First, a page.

Long non-coding RNAs (lncRNAs) are largely heterogeneous and functionally uncharacterized. Here, using FANTOM5 cap analysis of gene expression (CAGE) data, we integrate multiple transcript collections to generate a comprehensive atlas of 27,919 human lncRNA genes with high-confidence 5′ ends and expression profiles across 1,829 samples from the major human primary cell types and tissues. Genomic and epigenomic classification of these lncRNAs reveals that most intergenic lncRNAs originate from enhancers rather than from promoters. Incorporating genetic and expression data, we show that lncRNAs overlapping trait-associated single nucleotide polymorphisms are specifically expressed in cell types relevant to the traits, implicating these lncRNAs in multiple diseases. We further demonstrate that lncRNAs overlapping expression quantitative trait loci (eQTL)-associated single nucleotide polymorphisms of messenger RNAs are co-expressed with the corresponding messenger RNAs, suggesting their potential roles in transcriptional regulation. Combining these findings with conservation data, we identify 19,175 potentially functional lncRNAs in the human genome.

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FANTOM5 was made possible by research grants for the RIKEN Omics Science Center and the Innovative Cell Biology by Innovative Technology (Cell Innovation Program) from the MEXT to Y.H. It was also supported by research grants for the RIKEN Preventive Medicine and Diagnosis Innovation Program (RIKEN PMI) to Y.H. and the RIKEN Centre for Life Science Technologies, Division of Genomic Technologies (RIKEN CLST (DGT)) from the MEXT, Japan. A.R.R.F. is supported by a Senior Cancer Research Fellowship from the Cancer Research Trust, the MACA Ride to Conquer Cancer and the Australian Research Council’s Discovery Projects funding scheme (DP160101960). S.D. is supported by award number U54HG007004 from the National Human Genome Research Institute of the National Institutes of Health, funding from the Ministry of Economy and Competitiveness (MINECO) under grant number BIO2011-26205, and SEV-2012-0208 from the Spanish Ministry of Economy and Competitiveness. Y.A.M. is supported by the Russian Science Foundation, grant 15-14-30002. We thank RIKEN GeNAS for generation of the CAGE and RNA-seq libraries, the Netherlands Brain Bank for brain materials, the RIKEN BioResource Centre for providing cell lines and all members of the FANTOM5 consortium for discussions, in particular H. Ashoor, M. Frith, R. Guigo, A. Tanzer, E. Wood, H. Jia, K. Bailie, J. Harrow, E. Valen, R. Andersson, K. Vitting-Seerup, A. Sandelin, M. Taylor, J. Shin, R. Mori, C. Mungall and T. Meehan.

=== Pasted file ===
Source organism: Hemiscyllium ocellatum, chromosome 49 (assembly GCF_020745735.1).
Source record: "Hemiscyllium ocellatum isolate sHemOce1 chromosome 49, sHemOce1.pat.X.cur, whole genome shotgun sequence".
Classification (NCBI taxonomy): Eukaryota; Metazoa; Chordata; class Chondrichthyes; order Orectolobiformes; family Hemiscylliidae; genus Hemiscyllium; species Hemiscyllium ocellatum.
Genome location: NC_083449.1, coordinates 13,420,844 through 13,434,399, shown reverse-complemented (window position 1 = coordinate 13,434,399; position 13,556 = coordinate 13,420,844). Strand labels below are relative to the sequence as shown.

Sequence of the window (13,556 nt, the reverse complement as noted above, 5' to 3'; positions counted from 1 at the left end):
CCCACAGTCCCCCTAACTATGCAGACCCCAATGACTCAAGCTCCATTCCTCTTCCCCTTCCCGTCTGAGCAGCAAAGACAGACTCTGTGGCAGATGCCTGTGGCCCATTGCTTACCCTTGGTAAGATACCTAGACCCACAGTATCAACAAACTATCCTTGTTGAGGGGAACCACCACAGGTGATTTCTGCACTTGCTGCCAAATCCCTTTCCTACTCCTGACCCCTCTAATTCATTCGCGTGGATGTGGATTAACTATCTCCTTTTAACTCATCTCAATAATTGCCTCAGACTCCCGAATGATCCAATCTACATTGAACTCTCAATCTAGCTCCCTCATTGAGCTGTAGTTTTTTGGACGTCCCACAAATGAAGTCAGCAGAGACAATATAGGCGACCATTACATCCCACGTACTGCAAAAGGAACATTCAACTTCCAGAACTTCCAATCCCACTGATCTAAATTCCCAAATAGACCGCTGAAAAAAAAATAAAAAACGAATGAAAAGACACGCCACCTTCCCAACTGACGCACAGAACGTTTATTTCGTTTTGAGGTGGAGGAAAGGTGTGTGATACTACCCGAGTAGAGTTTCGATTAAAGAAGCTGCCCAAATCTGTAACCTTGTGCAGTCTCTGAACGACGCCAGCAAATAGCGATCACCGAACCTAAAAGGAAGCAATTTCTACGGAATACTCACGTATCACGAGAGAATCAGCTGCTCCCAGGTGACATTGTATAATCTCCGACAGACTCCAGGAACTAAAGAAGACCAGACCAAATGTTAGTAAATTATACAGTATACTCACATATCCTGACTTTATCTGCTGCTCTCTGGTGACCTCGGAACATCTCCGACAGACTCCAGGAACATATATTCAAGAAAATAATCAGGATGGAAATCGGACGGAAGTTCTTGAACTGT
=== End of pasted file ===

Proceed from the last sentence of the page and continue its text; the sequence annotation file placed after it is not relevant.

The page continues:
Author information

Author notes

    • Nicolas Bertin
    • , Sarah Djebali
    •  & Mickaël Mendez

    Present addresses: Human Longevity Singapore Pte. Ltd., Singapore (N.B.); GenPhySE, Université de Toulouse, INRA, INPT, ENVT, Castanet Tolosan, France (S.D.); Department of Computer Science, University of Toronto, Ontario, Canada (M.M.).


  1. RIKEN Center for Life Science Technologies (Division of Genomic Technologies), 1-7-22 Suehiro-cho, Tsurumi-ku, Yokohama, 230-0045 Japan

    • Chung-Chau Hon
    • , Jordan A. Ramilowski
    • , Jayson Harshbarger
    • , Jessica Severin
    • , Marina Lizio
    • , Hideya Kawaji
    • , Takeya Kasukawa
    • , Masayoshi Itoh
    • , A. Maxwell Burroughs
    • , Shohei Noma
    • , Chi-Wai Yip
    • , Imad Abugessaisa
    • , Mickaël Mendez
    • , Akira Hasegawa
    • , Dave Tang
    • , Timo Lassmann
    • , Peter Heutink
    • , Harukazu Suzuki
    • , Carsten O. Daub
    • , Michiel J. L. de Hoon
    • , Erik Arner
    • , Piero Carninci
    •  & Alistair R. R. Forrest
  2. RIKEN Omics Science Center (OSC), 1-7-22 Suehiro-cho, Tsurumi-ku, Yokohama 230-0045, Japan

    • Jordan A. Ramilowski
    • , Jayson Harshbarger
    • , Nicolas Bertin
    • , Jessica Severin
    • , Marina Lizio
    • , Hideya Kawaji
    • , Masayoshi Itoh
    • , A. Maxwell Burroughs
    • , Shohei Noma
    • , Mickaël Mendez
    • , Akira Hasegawa
    • , Dave Tang
    • , Timo Lassmann
    • , Harukazu Suzuki
    • , Carsten O. Daub
    • , Michiel J. L. de Hoon
    • , Erik Arner
    • , Yoshihide Hayashizaki
    • , Piero Carninci
    •  & Alistair R. R. Forrest
  3. Cancer Science Institute of Singapore, National University of Singapore, Centre for Translational Medicine, 14 Medical Drive, #12-01, Singapore 117599, Singapore

    • Nicolas Bertin
  4. University of Bristol, Department of Computer Science, Life Sciences building, 24 Tyndall Avenue, Bristol BS8 1TQ, UK

    • Owen J. L. Rackham
    •  & Julian Gough
  5. Program in Cardiovascular and Metabolic Disorders, Duke-NUS Medical School, 8 College Road, 169857 Singapore

    • Owen J. L. Rackham